That amused me. But then I thought about it and I thought, actually that would make sense. After all, marketing tends to work on people who are susceptible to the product and anyone who has known me for any length of time will know I have an interest in religion. It makes a lot of sense to pitch religious ideas at people who are already known to have an interest. They are much more likely to buy into it.
|I still don't know who sent me these|
This is something that strikes me about the church planting craze. It seems to have slowed down a bit in Cardiff now, but one point it felt like people were moving here to plant churches every other week. But what I noticed from those is that a new church plant seemed to attract people who were already disaffected with their current church, or who were looking for a new experience, or who were between churches for whatever reason.
Having been a distant observer of my parents' church plant for a long time, I know that several of the "new" people who joined that church over time had come from other church traditions, or had moved from other areas and were looking for somewhere to call home. I don't know what the figures are for church plants comparing transfer growth with completely new conversions, but I bet the figures for transfer growth are higher than church planters would like to admit.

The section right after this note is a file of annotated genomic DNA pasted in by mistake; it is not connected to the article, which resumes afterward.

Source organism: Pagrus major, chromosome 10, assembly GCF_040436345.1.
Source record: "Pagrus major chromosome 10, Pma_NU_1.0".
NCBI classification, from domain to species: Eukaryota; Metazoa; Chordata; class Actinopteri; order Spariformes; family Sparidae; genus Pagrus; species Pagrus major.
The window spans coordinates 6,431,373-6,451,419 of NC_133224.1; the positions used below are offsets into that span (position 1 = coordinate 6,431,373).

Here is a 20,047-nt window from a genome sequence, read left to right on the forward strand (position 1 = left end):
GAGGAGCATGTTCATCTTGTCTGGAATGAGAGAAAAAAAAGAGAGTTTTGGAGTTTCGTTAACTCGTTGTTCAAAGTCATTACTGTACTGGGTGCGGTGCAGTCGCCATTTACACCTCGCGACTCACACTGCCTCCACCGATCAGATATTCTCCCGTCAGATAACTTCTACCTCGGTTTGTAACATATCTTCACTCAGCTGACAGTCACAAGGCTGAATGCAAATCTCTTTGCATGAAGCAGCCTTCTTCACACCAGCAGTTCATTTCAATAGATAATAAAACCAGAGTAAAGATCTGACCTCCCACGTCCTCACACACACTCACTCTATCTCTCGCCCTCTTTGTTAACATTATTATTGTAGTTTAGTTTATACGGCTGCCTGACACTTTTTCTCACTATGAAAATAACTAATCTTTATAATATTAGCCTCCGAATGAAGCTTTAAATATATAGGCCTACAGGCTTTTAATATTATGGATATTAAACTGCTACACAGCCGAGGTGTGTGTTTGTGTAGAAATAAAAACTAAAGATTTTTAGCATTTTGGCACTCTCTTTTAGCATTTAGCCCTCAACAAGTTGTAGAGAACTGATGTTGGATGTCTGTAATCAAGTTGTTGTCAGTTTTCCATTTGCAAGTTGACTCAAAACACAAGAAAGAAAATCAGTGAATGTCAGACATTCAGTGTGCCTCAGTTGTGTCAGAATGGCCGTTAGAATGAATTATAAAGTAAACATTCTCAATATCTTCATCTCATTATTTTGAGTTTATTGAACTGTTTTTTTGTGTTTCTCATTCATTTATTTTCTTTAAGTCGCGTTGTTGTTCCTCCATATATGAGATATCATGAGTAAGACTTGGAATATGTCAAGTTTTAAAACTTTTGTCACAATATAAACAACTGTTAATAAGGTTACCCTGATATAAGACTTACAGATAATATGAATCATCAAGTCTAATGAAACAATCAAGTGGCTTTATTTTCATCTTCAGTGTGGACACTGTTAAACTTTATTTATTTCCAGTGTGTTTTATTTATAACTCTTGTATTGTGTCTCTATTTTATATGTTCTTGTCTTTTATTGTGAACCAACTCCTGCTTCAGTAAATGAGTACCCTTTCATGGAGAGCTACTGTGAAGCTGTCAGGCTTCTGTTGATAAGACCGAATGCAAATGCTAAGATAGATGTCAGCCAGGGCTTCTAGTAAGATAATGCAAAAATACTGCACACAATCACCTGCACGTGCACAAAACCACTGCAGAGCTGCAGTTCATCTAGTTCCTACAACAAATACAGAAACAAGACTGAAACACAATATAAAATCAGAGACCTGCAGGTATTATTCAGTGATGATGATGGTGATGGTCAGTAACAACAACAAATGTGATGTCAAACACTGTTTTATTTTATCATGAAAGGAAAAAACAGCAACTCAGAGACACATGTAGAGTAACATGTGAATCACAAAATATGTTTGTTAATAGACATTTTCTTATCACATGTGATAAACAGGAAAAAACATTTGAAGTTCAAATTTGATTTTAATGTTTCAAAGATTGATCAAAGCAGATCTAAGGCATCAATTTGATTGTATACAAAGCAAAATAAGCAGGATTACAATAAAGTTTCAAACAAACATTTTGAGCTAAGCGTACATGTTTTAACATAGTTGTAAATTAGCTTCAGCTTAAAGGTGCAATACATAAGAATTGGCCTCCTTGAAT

It's just simply easier to make sales to people who are already interested in the product. This is true of anything - it's why Amazon and other online retailers keep advertising stuff to you after you've bought something. I know people often say how stupid it is if, say, you buy a new headboard for your bed, and Amazon then keep targeting you with adverts for headboards. It does seem daft. Like how many of those will you need? But, what if you aren't happy with your purchase and decide to return it? There's a fail rate in all sales and those companies now know that you may be in the market again if your purchase doesn't work out. There's literally no other way of predicting who else would buy a headboard, so it makes sense to target that demographic.
Apply the same logic to religion, and every religious organisation looking to score 'sales' should be targeting people who are already religious, who may be feeling disaffected, alienated or bored by their current church, or even their current religion. It's got to be easier than convincing people with no interest in religion and who are doing fine without it.
So, maybe I am on a database somewhere. The question now is, how do I get off it?